Settler Colonialism, Indigenous Criminology & European Indigenous Minorities

Tuesday, November 26, 2019 - 17:00 to 19:00
MUSSI Seminar Room 2nd Floor Iontas Building

The development of Indigenous Criminology has provided a framework for analysing the significant over-representation of Indigenous peoples in criminal justice systems in the USA, Canada, Australia and New Zealand.  Criminological studies informed by Indigenous Criminology in those countries have begun to recognize the importance of the settler colonial contexts to the study of Indigenous peoples and crime.  European countries, although not settler societies in the sense applied to North America, Australia and New Zealand, also have indigenous minorities that have been subjected to similar processes of cultural and linguistic suppression, criminalization of ways of life and attempts at forced assimilation.  This presentation will explore the experience of Irish Travellers, with some reference also to the Romani and the Sami of Scandinavia, with the criminal justice system as it relates to the framework offered by Indigenous Criminology.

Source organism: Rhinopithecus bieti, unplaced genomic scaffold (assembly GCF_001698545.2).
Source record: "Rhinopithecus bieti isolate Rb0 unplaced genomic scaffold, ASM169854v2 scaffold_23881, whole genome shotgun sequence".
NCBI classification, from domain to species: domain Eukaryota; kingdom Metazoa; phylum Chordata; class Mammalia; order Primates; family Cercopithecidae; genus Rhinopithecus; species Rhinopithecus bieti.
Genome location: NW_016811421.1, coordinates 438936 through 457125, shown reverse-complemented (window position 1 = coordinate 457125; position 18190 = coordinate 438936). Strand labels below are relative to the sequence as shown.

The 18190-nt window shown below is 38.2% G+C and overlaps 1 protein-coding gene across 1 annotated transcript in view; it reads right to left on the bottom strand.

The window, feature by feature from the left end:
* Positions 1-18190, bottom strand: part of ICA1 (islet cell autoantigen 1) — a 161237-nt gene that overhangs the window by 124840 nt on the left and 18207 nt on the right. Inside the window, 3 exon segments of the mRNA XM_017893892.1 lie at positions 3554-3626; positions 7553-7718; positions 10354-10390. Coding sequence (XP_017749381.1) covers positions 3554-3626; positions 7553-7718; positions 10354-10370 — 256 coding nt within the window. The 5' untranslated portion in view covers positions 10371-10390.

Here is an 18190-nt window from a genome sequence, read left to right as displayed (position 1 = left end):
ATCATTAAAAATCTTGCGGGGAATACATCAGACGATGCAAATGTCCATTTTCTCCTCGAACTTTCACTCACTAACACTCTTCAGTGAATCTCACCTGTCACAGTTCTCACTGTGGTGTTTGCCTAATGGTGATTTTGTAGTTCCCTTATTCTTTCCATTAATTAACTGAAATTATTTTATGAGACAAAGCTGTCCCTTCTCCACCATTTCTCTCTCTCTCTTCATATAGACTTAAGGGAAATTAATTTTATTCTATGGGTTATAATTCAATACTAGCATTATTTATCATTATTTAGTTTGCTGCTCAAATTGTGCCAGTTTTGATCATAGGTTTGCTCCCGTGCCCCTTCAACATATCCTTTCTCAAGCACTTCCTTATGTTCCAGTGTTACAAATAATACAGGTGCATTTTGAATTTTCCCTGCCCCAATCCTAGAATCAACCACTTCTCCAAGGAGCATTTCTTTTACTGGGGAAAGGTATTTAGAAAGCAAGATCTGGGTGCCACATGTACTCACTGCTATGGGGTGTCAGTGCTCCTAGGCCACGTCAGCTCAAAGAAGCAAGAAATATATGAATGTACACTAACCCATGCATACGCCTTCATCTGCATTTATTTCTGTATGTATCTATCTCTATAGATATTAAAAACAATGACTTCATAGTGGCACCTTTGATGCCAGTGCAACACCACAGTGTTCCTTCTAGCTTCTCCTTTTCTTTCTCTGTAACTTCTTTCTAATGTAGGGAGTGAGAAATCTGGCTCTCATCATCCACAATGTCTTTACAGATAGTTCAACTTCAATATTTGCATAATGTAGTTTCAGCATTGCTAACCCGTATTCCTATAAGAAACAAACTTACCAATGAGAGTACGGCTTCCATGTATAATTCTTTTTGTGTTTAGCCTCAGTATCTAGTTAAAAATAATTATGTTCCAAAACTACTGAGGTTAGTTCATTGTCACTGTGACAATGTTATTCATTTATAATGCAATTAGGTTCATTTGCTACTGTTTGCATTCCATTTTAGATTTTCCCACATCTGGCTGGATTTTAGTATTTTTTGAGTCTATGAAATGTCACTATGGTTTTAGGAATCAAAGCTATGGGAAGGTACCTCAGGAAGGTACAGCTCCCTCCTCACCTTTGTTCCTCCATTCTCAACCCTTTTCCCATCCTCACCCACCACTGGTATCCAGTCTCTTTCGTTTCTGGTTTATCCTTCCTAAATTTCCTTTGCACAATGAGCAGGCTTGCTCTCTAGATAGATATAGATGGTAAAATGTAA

Bio on Professor Bracken

Denis Bracken is Professor Emeritus in the Faculty of Social Work at the University of Manitoba.  He has held several administrative positions at the University, including most recently the Associate Dean for Undergraduate Programs and Distance Education, and before that the Rector of St. Paul’s College.  Currently he is a visiting fellow at MUSSI and visiting lecturer in the Law Department at NUI Maynooth.